Lawrence Trevanion, Australia

Fertility Update – Div. 5

October 26, 2013

Categories: Breeding, Fertility, Hybridizing, Pollination, Science, Seedling, Seeds

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There is no clear answer as to which hybrids best exemplify the characteristics of triandrus in standard sized daffodils. There seems to be a move away from hybrids with main division flowers (such as Ice Wings) to hybrids between triandrus and the fertile main division/jonquil hybrids (Hillstar x triandrus etc). It is easier to get more florets on these latter hybrids, they are more like triandrus itself, and I expect they are easier to grow. Unfortunately, these hybrids are all sterile, the Hillstar types highly so.

In shows where miniatures can compete against large flowers for champion div.5 typically a miniature will win – almost invariably a fernandesii triandrus hybrid. I understand a judge has commented – why breed them when the species is so good? And this is a good question because triandrus species would probably be preferred to its miniature hybrids. Unfortunately it is not so easy to grow.

The reason for crossing triandrus with main division daffodils is, of course, to obtain the colors and other highly bred characteristics from those flowers. All the triandrus characteristics are already present in main division flowers – cup shape, reflex, nodding poise and even multi-headed flowers (just) and, with a hundred or so years to spare, one could conceivably breed triandrus hybrids that have no triandrus ancestry. In the mean time, these sorts of flowers seem like good plants to cross with triandrus (rather than the best current exhibition flowers whose hybrids are often gross). But if we do this we face the problem of sterile triploids (given that most main division flowers are tetraploids).

Years ago an attempt was made to artificially produce tetraploid triandrus. This may have succeeded but all crosses with it failed and it has since been lost. What seemed like a high-road to fertile hybrids led nowhere.

I wrote in the March ADS Journal “The problem of reliably producing fertile hybrids in divisions 5 and 7 is possibly solved.” The reason for this is that across a number of sections there seems to be evidence that sterile triploids of the form XXY (2 sets of chromosomes from section X and 1 set from section Y) can contribute XY chromosomes  to their children (rather than just X or XXY). Theo Sanders’ observations on this are important I think. In this way, Mission Bells (NNRR?) can be interpreted as Silver Bells (NNR) selfed.

Sprouting pollen in 10% sugar solution shows that many sterile triandrus hybrids (2 parts main division and 1 part triandrus – NNR) have demonstrably significant pollen fertility and so it looks an easy matter to obtain seed. This season past these ideas have been put to the test, and because triandrus hybrids tend to produce withered seed pods very quickly if no seed is being set, an early report is possible.

The sterile triandrus hybrids were moved in the winter just prior to sprouting above ground, the idea being that they will be well settled before summer. Some of these clumps consisted of several levels of bulbs stacked on top of each other. The photo is from last year.

triandrus hybrids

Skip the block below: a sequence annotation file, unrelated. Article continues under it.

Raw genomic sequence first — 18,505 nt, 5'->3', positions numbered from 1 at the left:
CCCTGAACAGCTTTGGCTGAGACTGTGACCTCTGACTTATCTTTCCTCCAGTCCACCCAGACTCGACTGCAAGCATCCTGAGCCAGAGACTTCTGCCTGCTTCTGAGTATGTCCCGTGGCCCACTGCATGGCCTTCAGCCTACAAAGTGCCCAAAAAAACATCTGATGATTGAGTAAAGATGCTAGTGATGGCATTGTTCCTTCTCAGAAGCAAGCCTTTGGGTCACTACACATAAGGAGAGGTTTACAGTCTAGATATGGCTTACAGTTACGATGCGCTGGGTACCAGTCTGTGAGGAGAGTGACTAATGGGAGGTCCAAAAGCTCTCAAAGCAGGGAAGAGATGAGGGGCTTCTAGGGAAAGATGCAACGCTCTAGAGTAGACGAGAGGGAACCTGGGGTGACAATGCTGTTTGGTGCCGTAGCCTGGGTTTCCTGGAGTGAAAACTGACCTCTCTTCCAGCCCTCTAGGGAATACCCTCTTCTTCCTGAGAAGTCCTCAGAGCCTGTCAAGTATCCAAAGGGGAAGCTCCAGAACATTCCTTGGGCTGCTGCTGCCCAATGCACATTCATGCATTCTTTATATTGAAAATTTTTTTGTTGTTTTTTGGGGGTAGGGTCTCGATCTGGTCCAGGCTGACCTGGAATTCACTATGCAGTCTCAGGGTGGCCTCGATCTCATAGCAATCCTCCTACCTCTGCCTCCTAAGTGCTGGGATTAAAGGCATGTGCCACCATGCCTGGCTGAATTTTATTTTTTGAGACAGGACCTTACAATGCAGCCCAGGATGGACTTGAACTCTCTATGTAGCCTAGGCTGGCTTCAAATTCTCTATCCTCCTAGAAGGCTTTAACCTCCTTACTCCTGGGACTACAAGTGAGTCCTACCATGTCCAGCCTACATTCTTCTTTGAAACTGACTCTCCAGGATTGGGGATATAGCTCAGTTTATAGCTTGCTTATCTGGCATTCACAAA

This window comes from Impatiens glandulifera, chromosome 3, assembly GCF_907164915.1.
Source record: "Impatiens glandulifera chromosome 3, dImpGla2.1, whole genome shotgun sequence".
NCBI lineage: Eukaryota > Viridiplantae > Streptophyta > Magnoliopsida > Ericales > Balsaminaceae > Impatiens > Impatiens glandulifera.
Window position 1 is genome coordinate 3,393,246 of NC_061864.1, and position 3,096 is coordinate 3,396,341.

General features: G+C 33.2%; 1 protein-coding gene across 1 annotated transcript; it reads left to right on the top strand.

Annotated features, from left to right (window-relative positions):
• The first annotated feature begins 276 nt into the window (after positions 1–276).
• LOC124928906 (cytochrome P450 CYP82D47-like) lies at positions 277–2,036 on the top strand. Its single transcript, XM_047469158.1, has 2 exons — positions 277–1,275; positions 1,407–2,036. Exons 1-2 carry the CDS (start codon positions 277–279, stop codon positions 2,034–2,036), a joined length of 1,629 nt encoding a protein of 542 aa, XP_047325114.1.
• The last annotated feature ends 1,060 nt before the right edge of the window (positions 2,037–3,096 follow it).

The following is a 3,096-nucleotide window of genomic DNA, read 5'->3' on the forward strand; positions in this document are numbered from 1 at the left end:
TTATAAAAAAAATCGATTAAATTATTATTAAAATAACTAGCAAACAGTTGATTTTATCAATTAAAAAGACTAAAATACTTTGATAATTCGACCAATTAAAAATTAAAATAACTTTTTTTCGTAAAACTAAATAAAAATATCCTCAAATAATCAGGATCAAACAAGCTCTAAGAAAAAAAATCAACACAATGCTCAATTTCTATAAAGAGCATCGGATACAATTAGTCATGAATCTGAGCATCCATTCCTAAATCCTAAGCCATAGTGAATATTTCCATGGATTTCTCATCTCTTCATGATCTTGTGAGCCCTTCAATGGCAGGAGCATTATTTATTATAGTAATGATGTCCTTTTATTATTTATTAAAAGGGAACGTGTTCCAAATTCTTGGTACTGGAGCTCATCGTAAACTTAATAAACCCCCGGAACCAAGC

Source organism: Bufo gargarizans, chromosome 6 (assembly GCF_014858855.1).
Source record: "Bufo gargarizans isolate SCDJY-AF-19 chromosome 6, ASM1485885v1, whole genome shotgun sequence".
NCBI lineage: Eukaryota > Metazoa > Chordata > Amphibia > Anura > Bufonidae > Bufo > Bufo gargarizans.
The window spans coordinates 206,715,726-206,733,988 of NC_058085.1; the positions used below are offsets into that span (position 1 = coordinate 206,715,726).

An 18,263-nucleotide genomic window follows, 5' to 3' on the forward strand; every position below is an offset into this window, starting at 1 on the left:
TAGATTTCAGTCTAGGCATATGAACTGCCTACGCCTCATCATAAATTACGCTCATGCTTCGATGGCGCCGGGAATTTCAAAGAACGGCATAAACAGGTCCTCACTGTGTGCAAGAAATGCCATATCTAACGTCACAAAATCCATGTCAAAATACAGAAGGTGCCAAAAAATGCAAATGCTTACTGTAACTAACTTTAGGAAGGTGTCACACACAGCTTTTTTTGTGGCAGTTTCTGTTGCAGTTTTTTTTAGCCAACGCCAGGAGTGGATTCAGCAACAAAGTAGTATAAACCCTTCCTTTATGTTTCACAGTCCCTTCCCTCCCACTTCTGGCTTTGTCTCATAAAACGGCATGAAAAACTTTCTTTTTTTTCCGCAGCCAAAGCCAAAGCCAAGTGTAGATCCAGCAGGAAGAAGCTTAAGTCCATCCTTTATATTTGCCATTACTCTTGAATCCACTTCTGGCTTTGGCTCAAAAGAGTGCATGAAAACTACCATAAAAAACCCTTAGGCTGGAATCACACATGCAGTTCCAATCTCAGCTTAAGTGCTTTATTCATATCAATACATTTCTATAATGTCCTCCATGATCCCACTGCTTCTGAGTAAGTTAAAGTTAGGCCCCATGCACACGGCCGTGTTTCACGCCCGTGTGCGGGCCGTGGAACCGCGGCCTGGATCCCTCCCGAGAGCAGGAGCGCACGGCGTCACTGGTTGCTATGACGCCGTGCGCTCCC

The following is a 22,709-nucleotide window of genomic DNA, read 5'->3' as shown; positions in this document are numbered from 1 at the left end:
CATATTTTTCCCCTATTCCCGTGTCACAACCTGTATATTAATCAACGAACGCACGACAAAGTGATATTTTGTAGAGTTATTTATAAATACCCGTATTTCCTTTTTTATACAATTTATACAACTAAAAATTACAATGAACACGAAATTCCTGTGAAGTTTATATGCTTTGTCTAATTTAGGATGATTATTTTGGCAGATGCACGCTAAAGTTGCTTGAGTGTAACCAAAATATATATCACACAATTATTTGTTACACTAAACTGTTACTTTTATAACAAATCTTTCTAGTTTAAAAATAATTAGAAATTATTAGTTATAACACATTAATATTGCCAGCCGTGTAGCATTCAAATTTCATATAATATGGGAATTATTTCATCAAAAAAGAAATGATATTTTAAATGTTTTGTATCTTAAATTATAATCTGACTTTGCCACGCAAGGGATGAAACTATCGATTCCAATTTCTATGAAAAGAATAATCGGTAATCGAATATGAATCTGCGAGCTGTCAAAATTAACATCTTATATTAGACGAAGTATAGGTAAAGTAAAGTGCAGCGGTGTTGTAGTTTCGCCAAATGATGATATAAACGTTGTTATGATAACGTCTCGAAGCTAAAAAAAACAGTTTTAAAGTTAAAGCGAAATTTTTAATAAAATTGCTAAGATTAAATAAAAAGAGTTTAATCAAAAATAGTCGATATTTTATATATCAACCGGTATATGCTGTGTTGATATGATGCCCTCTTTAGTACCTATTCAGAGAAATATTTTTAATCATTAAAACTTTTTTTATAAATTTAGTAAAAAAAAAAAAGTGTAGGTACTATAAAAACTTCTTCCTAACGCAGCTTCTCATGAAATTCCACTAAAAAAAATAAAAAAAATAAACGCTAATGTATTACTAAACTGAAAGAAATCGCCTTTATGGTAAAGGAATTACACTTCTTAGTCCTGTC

The crossing of sterile triploids with each other and themselves has been a comprehensive, probably a complete, failure.

Yesterday I excitedly collected 1 seed from a sterile triploid crossed with my own fertile hybrid. This fertile hybrid (04/1RM) refuses to set seed but does yield fertile hybrids when crossed with Mission Bells.

It appears that Mission Bells is setting seed to a Scarlet Chord x triandrus hybrid (12/10RM) and to a Pink China x triandrus hybrid. In the picture 04/1RM is in the shadows mid-right and the Pink China hybrid top left. The 5W-Y below it, Nala x triandrus, is the one that set seed. (The subject of the photo is 11/1R, a partially fertile 04/1RM x triandrus hybrid).

12_10RM 11_01R and hybrids

The triandrus hybrids in the field have never set open pollinated seed and so my preliminary inferences are:
Crossing triploids with each other does not have favorable probability (Silver Bells is a rare plant!) and it is better for one of the parents to be fully fertile.
A key to this kind of breeding is finding a seed parent, which makes Mission Bells a very significant plant. It may be the case that it is the later florets are more likely to set seed – perhaps sheltered conditions are more favorable. An invariably sterile tazetta hybrid is also producing seed from last florets here – I’m sure Bill Welch has made remarks about this in the past.

Meanwhile, seedlings from my fertile intersectional bulbocodium hybrid crossed with 04/1RM are showing demonstrable fertility. Fertile colored triandrus hybrids via the bulbocodiums is an odd thought.

So in conclusion, it does seem that seeds can be reliably obtained, but a flood of fertile triandrus hybrids should not be expected soon, and good fertile triandrus hybrids will presumably take even longer.

One Response to Fertility Update – Div. 5

  1. Stephen Vinisky, Oregon
    Stephen Vinisky, Oregon
    October 30, 2013 at 10:02 am

    Hi Lawrence,

    I can add a little bit to the fertile triandrus puzzle. ‘Ice Chimes’ 5W-Y a Mitsch/Havens Registration is a cross of ‘Silver Bells’ x N. triandrus subsp. triandrus var. concolor. I can confirm that it is fertile. The late Dr. Frank Galyon sent me a seedling of ‘Ice Chimes’ x ‘Hillstar’ (FG99-20) which is an increaser similar to ‘Silver Bells’. Some of the progeny increased so fast that they would be thought to have gone “horses teeth”. Incredible vigor. FG99-20 has large yellow triandrus like flowers. It is on the list for a careful photo next spring. Will post a photo then. I have backcrossed FG99-20 using its pollen with both parents and have gotten some seed. We’ll see what happens when they bloom. Thanks for your great post!